Legal, administrative issues not on families’ minds

But if lawyers and district staff are occupied with program structure and legal strategy, those details are not on the minds of families such as the Immens.

Gretchen Immen said her husband began researching a private school option for Sam several months ago but their choice – Parker Lutheran High School – was out of financial reach without a voucher.

“Without this type of voucher system, that would not have been possible,” she said.

Sam is slated to be a freshman this fall in a school, Ponderosa High School, that has received the state’s top rating of “performance.” But when he and his mom toured Parker Lutheran on a “visit day,” they were impressed.

“I just think it’s better academic-wise,” Sam said. “It’s a nicer place … and I think I’ll be able to make a lot more friends there.”

Gretchen Immen said the family isn’t Lutheran – that’s not a condition of enrollment – but their values are similar.

“It’s a good fit,” she said, noting Sam’s already applied and been accepted, though they weren’t sure of a voucher slot. “We did it on faith.”

As for concerns that the legal action could halt the pilot, the mom said they’re taking it one step at a time.

“We’re no. 25,” she said. “We could have been 75 or 100. So … so far, so good.”

Reactions to lawsuits filed this week challenging Dougco’s voucher pilot

    • “I am extremely disappointed that liberal activist groups continue to assault education reform in Colorado. The lawsuit against the Douglas County School District is nothing short of an all out attack on our teachers, parents and students by national liberal groups. Colorado families deserve better than to have these national attack dogs waste money that would otherwise go into our classrooms.”

— Colorado Speaker of the House Frank McNulty, R-Highlands Ranch.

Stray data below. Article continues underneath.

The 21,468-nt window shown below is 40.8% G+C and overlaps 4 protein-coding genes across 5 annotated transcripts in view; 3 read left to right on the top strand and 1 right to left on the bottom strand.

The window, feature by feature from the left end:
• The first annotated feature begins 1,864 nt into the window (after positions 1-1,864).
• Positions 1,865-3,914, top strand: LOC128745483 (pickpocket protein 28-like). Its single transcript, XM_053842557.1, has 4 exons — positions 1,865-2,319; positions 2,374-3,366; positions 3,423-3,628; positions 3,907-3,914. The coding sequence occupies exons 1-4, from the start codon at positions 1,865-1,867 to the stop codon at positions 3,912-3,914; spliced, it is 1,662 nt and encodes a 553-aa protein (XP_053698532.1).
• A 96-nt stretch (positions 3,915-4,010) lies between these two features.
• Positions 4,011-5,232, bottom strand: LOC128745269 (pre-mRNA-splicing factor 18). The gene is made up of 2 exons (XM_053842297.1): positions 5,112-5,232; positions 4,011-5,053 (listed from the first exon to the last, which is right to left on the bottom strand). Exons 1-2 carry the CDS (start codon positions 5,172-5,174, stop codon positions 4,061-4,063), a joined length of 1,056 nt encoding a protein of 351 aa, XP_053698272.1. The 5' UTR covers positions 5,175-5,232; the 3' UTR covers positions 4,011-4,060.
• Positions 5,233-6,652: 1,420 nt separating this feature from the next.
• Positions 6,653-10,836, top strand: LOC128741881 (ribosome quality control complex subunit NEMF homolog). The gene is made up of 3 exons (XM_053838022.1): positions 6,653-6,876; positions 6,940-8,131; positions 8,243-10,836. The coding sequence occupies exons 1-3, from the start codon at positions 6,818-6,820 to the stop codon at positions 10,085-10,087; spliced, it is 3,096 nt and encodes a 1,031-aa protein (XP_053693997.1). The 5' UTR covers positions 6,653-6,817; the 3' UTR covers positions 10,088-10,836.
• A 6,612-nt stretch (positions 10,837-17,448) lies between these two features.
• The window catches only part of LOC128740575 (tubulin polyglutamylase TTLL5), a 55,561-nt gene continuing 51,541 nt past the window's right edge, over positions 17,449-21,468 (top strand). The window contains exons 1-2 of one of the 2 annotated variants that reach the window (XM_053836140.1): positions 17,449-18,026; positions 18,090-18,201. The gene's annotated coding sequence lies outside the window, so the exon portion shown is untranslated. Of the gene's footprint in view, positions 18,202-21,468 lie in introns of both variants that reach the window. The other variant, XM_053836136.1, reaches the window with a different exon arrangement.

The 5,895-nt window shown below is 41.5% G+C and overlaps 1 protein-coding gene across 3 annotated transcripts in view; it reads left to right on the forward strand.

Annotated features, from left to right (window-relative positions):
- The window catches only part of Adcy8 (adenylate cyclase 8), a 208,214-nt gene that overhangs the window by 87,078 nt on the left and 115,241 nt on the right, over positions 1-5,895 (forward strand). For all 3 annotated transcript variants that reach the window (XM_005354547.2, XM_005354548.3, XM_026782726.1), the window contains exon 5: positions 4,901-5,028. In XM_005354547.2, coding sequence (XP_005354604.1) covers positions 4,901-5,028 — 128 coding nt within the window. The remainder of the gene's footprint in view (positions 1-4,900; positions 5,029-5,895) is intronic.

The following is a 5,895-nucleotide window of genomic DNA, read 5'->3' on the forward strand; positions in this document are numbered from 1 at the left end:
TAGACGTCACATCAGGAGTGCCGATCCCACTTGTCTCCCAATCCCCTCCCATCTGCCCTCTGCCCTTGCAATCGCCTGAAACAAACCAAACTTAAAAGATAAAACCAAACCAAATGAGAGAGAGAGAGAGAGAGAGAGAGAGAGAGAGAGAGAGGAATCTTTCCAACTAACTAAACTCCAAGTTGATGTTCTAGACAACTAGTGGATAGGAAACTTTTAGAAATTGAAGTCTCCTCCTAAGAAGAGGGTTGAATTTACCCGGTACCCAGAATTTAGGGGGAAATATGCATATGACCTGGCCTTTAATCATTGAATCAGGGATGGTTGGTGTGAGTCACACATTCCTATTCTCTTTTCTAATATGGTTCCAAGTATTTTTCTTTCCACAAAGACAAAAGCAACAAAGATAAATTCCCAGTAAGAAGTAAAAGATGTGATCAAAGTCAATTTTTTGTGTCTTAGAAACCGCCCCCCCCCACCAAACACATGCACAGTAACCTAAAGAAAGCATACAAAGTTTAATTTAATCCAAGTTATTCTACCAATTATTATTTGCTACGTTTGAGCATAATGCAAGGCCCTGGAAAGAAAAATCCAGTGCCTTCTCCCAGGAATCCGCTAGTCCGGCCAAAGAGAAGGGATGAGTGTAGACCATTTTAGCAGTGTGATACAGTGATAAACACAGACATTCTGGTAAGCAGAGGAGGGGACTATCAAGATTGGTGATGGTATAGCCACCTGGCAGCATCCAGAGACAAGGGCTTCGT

• “We believe the interests of students and parents are paramount. We believe the Choice Scholarship Program is a wise use of taxpayer dollars that will also result in a significant return on investment for the District. Great Choice Douglas County, representing many hundreds of parents and citizens in Douglas County, who support school choice, is eager to see the implementation and future expansion of this program.”

— Great Choice Douglas County. See full release.

    • “The lawsuit is disappointing, but really not surprising. Opponents of parental choice and educational freedom have tried this approach many times before. For the sake of the families who will benefit, we hope it fails.”

— Pam Benigno, Independence Institute. See full release.

    • “The Institute for Justice will move to intervene in the coming days on behalf of Douglas County parents and children to defend this choice program from legal attack. IJ has defended school choice programs from legal attack every single day from the time we opened our doors 20 years ago. We know what it takes to make a school choice program constitutional, and there is no question the program passed in Douglas County will pass constitutional muster.”

— Michael Bindas, senior attorney, Institute for Justice. See full release.